Do you know when it feels like deep down you suspect something’s wrong, but you’d rather not know it? Some of my friends comment about Accidentally Green’s posts in this way – they’d rather not know the truth, because ignorance is bliss.
I’ve had a similar question about microwave ovens for the past five years. I’ve wondered if they’re safe, but haven’t wanted to do any research because they’re just so convenient. Ever since my parents got their first microwave for Christmas in 1985, I’ve appreciated the quickness and convenience of the technology.
Could something so convenient be safe … or unsafe?
Ready for my results?
Unfortunately, I couldn’t find any conclusive evidence revealing the definite safety or danger of microwaves. The World Health Organization and United States Food and Drug Administration both state that microwaves in good working order are safe. (Dr. Mercola did publish “The Proven Dangers of Microwaves” in 1994 – yet all of the research is about 20 years old.)
Many of my green blogging friends have stopped using microwaves ovens as a health precaution. Instead of popping food in the microwave, they opt for toaster ovens or stovetops. (I appreciate the helpful posts on Red and Honey, Keeper of the Home, The Humbled Homemaker and GNOWFGLINS.)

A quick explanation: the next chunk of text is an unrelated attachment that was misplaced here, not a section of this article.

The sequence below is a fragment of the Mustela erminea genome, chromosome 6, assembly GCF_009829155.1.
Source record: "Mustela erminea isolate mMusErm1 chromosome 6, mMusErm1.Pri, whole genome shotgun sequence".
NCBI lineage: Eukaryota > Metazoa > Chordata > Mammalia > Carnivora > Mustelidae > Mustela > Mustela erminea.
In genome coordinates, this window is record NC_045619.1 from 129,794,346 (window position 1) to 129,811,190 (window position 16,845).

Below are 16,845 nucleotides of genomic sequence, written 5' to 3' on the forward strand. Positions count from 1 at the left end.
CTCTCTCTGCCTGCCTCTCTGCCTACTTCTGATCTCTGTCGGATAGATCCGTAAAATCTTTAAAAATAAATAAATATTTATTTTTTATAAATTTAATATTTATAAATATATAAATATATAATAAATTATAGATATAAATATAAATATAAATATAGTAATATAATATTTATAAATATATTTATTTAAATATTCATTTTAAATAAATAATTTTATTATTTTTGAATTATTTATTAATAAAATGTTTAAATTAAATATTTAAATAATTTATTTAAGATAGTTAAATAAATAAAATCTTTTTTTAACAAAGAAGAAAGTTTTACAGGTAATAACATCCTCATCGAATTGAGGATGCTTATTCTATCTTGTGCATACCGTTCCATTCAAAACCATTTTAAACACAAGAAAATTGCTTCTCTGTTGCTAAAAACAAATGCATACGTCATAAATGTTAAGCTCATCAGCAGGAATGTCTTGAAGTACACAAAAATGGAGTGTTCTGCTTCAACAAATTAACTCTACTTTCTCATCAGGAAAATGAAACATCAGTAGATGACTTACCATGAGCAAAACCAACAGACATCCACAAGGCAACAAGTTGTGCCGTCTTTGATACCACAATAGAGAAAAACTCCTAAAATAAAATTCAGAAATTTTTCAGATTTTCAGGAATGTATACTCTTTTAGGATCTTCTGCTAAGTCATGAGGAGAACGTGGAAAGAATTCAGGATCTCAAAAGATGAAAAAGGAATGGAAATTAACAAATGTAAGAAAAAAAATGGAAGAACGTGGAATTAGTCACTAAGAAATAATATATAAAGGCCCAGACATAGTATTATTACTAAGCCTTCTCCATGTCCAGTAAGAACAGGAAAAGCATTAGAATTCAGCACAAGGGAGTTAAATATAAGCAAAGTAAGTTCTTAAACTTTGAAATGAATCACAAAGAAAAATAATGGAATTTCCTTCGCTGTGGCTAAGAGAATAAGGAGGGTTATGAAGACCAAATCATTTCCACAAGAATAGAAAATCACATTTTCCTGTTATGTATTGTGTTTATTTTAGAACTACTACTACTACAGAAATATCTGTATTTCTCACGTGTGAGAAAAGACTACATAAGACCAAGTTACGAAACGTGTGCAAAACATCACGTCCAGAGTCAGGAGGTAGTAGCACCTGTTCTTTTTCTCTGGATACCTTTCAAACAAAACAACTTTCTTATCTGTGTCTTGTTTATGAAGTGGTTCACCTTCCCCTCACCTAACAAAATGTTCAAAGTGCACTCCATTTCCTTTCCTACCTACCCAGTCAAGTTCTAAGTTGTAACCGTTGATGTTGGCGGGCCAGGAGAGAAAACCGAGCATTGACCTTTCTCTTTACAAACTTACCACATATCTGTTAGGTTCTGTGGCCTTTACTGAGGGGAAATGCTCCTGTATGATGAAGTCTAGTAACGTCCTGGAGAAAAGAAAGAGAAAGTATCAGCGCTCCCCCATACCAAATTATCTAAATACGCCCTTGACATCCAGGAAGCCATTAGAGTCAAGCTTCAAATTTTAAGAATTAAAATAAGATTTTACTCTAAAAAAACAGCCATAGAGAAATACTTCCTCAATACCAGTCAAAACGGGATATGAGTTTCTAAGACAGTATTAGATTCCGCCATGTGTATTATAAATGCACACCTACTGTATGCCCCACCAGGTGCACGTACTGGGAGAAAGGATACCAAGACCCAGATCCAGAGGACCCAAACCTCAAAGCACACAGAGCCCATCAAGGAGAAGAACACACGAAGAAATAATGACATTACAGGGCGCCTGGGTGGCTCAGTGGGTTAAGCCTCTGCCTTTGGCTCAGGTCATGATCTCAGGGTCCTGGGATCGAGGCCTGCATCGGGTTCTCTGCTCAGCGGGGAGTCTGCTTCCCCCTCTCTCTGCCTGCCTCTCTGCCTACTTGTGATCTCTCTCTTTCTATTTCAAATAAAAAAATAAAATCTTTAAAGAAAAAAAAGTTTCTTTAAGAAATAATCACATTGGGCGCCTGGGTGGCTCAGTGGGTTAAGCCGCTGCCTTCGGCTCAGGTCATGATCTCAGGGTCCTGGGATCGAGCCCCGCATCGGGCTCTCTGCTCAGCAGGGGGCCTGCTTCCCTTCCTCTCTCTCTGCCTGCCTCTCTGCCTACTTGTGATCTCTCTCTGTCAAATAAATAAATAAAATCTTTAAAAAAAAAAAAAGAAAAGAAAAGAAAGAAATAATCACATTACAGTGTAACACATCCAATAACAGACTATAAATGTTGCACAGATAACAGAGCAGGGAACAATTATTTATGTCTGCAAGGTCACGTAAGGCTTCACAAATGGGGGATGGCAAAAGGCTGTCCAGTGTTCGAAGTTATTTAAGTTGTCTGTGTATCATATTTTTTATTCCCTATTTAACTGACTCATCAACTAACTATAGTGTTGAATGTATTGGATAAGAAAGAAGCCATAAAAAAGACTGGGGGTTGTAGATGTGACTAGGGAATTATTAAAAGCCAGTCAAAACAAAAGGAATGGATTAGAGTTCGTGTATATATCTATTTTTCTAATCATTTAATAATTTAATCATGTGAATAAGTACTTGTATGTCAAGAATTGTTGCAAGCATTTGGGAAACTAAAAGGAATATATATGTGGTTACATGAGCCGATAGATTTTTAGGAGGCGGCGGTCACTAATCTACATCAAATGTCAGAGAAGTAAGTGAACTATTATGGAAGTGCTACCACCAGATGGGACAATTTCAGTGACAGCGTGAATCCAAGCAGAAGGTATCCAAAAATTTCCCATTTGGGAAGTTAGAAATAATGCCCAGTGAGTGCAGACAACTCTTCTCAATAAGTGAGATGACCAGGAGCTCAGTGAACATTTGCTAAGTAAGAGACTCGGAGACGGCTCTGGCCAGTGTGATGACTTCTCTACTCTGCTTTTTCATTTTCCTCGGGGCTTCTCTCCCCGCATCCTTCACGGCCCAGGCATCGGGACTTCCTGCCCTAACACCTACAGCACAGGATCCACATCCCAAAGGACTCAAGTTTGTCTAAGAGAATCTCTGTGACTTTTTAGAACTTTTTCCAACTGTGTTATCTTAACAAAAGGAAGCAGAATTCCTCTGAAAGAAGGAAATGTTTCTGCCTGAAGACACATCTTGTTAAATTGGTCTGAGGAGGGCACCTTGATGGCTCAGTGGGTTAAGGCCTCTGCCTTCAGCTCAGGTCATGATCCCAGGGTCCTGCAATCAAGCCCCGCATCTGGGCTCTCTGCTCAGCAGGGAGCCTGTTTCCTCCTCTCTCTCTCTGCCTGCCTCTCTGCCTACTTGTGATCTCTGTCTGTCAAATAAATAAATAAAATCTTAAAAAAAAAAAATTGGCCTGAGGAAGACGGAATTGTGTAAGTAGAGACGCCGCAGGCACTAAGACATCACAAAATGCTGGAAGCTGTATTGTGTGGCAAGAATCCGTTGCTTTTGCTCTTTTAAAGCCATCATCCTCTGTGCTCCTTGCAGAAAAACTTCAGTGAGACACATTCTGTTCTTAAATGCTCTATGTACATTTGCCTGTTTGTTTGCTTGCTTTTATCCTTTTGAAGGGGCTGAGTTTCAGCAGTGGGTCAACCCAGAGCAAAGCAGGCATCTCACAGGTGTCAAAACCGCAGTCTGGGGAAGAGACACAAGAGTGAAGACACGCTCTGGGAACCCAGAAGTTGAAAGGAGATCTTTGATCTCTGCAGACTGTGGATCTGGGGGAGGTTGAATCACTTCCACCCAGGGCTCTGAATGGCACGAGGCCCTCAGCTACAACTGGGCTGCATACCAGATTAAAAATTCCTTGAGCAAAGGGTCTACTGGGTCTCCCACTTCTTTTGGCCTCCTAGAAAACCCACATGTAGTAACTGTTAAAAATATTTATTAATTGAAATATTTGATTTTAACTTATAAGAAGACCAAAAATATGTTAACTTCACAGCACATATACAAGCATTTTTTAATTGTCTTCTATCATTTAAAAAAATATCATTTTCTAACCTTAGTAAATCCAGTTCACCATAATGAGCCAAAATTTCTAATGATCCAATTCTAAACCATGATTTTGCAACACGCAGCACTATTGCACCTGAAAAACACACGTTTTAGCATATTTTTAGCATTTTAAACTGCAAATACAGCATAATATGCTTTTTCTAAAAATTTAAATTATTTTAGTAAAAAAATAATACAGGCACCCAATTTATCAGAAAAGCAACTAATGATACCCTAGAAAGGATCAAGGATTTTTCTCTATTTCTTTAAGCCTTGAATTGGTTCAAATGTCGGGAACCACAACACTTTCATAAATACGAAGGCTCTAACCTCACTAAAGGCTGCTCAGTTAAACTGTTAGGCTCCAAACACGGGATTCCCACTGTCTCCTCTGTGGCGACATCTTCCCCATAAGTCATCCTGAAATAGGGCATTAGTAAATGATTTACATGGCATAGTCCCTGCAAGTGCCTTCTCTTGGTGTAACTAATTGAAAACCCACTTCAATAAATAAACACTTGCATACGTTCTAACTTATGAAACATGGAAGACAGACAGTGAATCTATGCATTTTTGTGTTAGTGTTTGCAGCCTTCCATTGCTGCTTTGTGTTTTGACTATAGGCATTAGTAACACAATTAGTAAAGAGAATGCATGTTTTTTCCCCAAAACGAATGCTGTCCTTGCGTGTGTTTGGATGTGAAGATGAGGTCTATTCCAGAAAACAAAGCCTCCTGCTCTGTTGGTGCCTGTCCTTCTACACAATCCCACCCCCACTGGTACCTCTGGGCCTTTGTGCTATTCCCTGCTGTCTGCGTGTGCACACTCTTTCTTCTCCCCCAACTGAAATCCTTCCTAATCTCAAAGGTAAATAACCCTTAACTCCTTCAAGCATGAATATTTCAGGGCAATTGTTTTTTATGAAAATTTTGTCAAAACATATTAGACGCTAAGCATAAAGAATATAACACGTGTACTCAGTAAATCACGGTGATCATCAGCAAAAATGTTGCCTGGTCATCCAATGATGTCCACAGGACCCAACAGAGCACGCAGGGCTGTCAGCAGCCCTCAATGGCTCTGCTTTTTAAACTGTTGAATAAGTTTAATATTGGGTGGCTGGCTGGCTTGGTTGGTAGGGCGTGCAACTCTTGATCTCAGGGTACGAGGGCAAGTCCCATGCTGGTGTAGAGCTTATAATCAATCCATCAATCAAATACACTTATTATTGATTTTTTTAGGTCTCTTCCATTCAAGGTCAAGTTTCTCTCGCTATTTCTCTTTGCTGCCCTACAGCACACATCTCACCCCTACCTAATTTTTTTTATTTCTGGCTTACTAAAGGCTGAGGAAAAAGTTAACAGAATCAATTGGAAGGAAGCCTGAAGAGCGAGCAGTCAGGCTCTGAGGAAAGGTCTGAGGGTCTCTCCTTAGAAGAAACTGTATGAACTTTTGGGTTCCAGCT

If you choose to microwave your food, there are some dangers. Microwaved food cooks unevenly, so you need to beware of hot spots. And any plastic or Styrofoam that’s microwaved leach chemicals into the food. If you choose to microwave food, only use glass or ceramic containers.
While the government assures citizens that the radiation from cooking with a microwave isn’t something to worry about, some families choose to remove all sources of radiation from their homes.
Others suspect that the microwave ovens may alter the chemistry in food. But currently, there’s no definitive proof.
What to do?
Ultimately, any decision to microwave is up to you. They’re said to be safe. But if you’re looking for ways to reduce cancer risks, it certainly wouldn’t hurt to make the switch to conventional ovens and toaster ovens.
Personally, I’ve greatly reduced how much I’ve used my family’s microwave. While I use it to reheat leftovers, my family typically uses the timer feature when baking. Once our current microwave croaks, I don’t plan on replacing it.
Do you use your microwave? If you don’t use a microwave, what’s your favorite way to reheat foods?
Today I’m linking up with Women Living Well.
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